A similar illustrative contribution has been made by Lilian Martinez, an artist many of you will know under her moniker of BFGF. She’s currently at home working on projects and taking care of her online shop, “but trying to take everything one day at a time”, in Yucca Valley, California. Beloved for her illustrative prints, paintings, carpets and even cushions too, LilIan’s contribution to the zine offers the opportunity for readers to have their very own BFGF, and actually complete it too.
If you turn to Lilian’s page, you’ll spot a part drawing, part number loop for her “connect the numbers activity that I hope people will enjoy doing,” says Lilian, who choose to illustrate “things that bring me joy and comfort in my home: plants, fruit, art and self care.” Always wanting to contribute something for readers to get involved with too, Lilian also enjoyed looking at others’ work come to life: “Everyone did a great job. So many different styles!”
With a more photographic and set design-orientated contribution is Csilla Klenyánszi at home in Hoorn, a little town near Amsterdam with her five-year-old son. Loving the concept of a zine “to bring some liveliness into these (never-ending) times,” the photographer utilised the opportunity to create something her son would enjoy too. “We are stuck at home with my son, seeking for constant attention and entertainment,” says Csilla. “Obviously he doesn’t fully understand the seriousness of the situation and the implications of it,” but as an only child it’s understandably frustrating for him too, she explains.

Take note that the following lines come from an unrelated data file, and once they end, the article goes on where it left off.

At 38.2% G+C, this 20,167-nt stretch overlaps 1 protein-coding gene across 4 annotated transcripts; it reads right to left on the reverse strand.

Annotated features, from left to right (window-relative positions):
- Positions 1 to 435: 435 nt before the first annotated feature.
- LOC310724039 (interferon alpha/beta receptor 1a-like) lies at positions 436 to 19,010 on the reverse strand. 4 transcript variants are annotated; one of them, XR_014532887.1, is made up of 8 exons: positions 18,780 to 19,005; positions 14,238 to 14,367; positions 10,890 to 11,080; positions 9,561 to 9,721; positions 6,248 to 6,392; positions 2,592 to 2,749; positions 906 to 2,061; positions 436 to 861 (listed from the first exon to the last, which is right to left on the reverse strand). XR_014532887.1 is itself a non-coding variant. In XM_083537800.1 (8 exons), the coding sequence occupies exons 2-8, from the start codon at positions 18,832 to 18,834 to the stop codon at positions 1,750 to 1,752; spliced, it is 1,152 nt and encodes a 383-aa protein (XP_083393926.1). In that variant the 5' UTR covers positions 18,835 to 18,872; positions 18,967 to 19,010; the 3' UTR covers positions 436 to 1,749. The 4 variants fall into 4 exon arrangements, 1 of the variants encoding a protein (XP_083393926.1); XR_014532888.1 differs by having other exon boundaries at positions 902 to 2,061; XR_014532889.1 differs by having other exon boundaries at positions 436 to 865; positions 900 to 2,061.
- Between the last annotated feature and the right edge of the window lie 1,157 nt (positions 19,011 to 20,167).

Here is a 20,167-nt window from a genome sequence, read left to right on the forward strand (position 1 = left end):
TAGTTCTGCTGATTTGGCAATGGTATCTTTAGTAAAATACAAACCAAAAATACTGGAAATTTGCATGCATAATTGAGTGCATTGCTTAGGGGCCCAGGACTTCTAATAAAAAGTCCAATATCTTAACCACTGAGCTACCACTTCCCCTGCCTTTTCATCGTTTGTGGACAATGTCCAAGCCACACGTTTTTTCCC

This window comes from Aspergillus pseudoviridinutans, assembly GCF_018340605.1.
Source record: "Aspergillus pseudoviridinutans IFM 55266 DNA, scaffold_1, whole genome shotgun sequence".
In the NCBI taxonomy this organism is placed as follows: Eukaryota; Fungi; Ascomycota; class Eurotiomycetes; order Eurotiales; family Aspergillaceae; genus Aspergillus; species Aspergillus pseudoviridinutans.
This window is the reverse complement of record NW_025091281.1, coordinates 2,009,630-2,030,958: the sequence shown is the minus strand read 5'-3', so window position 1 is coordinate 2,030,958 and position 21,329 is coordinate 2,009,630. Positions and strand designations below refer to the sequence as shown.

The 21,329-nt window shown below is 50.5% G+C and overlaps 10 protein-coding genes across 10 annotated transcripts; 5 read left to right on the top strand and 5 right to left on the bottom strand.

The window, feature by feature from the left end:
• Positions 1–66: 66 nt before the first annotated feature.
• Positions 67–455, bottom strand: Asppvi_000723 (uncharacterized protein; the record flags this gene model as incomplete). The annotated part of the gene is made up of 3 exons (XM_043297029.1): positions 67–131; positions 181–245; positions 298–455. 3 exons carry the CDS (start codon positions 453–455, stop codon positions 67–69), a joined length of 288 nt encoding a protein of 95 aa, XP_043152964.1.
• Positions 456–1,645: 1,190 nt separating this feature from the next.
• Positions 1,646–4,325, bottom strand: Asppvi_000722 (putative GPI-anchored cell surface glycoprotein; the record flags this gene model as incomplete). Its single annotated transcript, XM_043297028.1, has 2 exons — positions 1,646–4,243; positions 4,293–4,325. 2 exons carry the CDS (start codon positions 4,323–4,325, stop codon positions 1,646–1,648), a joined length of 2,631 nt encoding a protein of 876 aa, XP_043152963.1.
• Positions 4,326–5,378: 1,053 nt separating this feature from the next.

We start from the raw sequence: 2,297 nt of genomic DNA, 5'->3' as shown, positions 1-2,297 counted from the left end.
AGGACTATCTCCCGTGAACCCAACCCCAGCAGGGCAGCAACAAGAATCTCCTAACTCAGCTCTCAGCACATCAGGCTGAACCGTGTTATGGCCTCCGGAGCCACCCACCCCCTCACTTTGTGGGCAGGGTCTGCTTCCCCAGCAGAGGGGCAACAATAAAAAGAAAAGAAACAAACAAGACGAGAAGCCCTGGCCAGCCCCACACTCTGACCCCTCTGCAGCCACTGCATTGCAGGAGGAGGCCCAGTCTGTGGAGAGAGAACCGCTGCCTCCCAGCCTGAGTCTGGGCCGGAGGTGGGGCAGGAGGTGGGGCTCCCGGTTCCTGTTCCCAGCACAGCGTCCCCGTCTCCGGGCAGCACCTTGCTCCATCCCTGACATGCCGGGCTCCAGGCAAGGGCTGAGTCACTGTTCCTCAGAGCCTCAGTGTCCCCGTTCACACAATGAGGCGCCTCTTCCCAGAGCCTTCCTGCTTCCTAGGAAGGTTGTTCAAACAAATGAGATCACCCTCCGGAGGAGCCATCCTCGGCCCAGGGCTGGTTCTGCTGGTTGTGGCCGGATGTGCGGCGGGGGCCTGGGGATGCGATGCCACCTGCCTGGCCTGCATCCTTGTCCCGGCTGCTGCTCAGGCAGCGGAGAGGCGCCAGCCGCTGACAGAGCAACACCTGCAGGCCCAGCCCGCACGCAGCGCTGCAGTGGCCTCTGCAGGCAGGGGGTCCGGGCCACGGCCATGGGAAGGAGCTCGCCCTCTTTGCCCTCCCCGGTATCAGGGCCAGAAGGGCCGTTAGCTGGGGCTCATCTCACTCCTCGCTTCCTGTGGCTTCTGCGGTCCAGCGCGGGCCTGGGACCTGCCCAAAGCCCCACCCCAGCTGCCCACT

So, Csilla explains they’ve been trying to “make the situation as fun as possible” deciding to create a series of characters from household objects to act as “a few imaginary friends that can temporarily replace the real ones,” she says. “So my contribution is basically a homage for the little ones, stuck at home, missing their friends, and without a sense of time, asking every day whether it is already today and whether they can play yesterday, now and/or tomorrow.”